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As far as speeches go, David Foster Wallaces This is Water is a

masterful work that elicits deep thought about freedom and how to
conquer a mundane life. As far as commencement speeches go, This is
Water is more depressing than inspiring. You may not share this opinion,
but I am free to express it. Why? Some may answer that basic human
rights guarantee my ability to speak freely, but is speech ever truly free?
Because of societal expectations and judgements, true freedom only
comes in the form of the personal communication one has with oneself.
A persons thoughts and journal entries are two such examples of
self-communication. Only when we think that no one else is listening to an
idea is it truly free. Societal expectations, encompassed by terms such as
political correctness, success, and normalcy to name a few, are the reason
that communication with oneself is the only true example of freedom. Each
of these terms are often viewed in a positive light. In reality, they place
limitations on freedom. This is because social settings are a playing field
where the end goal is a positive reputation. Being liked by others is not
only emotionally beneficial, it is also a strategic business move that opens
opportunities (a common idiom attests to this is: its not what you know,
its who you know). This need to be liked creates either a conscious or
unconscious filter between what a person truly thinks and what they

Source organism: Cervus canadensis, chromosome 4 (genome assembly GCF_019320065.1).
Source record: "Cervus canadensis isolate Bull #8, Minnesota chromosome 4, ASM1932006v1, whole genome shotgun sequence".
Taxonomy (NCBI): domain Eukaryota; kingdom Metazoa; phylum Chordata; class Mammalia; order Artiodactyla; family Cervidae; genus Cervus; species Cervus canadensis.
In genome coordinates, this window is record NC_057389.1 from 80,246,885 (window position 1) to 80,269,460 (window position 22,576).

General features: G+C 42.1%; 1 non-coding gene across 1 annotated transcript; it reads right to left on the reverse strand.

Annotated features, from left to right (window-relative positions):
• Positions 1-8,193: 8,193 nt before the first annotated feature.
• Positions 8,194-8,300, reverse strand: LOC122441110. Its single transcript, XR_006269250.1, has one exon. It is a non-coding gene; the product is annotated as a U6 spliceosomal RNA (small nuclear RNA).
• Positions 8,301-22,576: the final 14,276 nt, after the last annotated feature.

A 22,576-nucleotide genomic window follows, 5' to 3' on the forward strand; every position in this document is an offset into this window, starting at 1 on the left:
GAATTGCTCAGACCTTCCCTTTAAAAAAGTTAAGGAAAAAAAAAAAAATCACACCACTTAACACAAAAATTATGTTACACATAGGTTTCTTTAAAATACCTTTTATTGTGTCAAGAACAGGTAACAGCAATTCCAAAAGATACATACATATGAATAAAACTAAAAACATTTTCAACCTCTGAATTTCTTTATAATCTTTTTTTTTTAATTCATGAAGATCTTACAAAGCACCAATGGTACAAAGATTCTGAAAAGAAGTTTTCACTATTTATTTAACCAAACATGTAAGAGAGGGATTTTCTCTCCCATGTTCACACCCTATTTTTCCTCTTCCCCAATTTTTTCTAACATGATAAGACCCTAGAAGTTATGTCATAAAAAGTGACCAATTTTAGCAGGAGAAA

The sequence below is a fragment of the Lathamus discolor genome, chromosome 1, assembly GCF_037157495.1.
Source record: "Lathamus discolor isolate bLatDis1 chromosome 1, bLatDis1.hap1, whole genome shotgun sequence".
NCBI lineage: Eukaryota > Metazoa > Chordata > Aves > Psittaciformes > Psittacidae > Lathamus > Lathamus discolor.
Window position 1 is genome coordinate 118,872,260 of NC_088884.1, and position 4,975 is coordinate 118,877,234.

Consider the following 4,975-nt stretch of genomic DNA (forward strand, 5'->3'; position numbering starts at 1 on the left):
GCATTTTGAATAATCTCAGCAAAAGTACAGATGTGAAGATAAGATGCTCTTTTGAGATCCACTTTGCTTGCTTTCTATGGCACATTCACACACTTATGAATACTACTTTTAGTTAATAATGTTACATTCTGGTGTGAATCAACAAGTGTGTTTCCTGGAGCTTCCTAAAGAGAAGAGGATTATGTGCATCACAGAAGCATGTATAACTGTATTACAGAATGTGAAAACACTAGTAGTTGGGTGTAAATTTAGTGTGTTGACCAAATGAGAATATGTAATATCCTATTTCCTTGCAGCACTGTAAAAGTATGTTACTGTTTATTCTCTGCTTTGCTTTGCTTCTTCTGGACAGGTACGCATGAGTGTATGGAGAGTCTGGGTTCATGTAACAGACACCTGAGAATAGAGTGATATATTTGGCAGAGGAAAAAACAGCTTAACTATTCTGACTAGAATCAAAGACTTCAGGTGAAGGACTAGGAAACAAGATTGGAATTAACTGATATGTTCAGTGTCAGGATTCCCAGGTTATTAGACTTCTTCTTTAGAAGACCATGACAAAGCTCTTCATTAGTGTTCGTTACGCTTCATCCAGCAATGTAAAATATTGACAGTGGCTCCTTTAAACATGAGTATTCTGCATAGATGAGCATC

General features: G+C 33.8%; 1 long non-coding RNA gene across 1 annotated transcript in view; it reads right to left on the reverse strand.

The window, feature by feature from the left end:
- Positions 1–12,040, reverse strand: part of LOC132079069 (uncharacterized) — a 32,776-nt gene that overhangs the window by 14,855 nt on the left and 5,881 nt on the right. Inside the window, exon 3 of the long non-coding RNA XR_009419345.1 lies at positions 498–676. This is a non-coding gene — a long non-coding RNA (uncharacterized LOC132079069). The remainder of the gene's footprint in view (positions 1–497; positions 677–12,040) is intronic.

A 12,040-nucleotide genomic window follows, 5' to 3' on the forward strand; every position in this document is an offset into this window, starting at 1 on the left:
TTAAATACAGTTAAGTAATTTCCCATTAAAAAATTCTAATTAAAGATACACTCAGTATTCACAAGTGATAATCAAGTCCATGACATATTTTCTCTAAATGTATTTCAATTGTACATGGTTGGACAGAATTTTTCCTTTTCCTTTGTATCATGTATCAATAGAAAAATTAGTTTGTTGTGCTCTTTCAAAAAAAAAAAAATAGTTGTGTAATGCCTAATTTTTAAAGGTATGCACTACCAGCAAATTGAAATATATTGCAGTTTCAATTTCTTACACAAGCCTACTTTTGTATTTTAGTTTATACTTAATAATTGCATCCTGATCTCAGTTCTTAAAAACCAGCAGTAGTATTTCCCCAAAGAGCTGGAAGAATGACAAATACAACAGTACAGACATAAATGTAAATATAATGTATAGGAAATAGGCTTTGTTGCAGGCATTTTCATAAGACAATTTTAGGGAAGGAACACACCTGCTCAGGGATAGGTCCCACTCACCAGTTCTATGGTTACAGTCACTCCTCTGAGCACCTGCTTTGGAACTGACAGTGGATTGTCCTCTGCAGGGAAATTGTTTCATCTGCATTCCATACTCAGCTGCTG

express. Even those who reject society through rebellion (example:
hipsters) operate under a social agenda. They say what they say to create
an impression of who they are (or want to be).
I have kept a journal sporadically since tenth grade. This is where I
feel the freest; that is, it was until I moved to college where I live in a
building with hundreds of others, many of whom frequent my bedroom to
do homework or socialize. This change in comfort attests to my view that
social interaction with another person results in a filter. Back home when I
would journal, I knew no one would ever see it and felt free to explore the
relational dramas I personally faced or learned of from others. I could write
what made me happy, sad, guilty, or excited without the fear of judgement
or hurting others. Here, there is always the possibility my book will be read
and my thoughts exposed, so I completely avoid writing about others,
either positively or negatively. We censor what we know will be seen by
others; we also censor what we think will be seen by others.
Freedom is a persons (or things) purest essence. It is their thoughts
and opinions when no one is listening. It is their actions when no one will
ever know them or their consequences. According to Wallace in This is

Water, freedom is the ability to care deeply and unconditionally about a


person, even to the point of making personal sacrifices for them. In other
words, freedom is providing for a person even if others never know,
including the person you care and did the action for. In this way, our views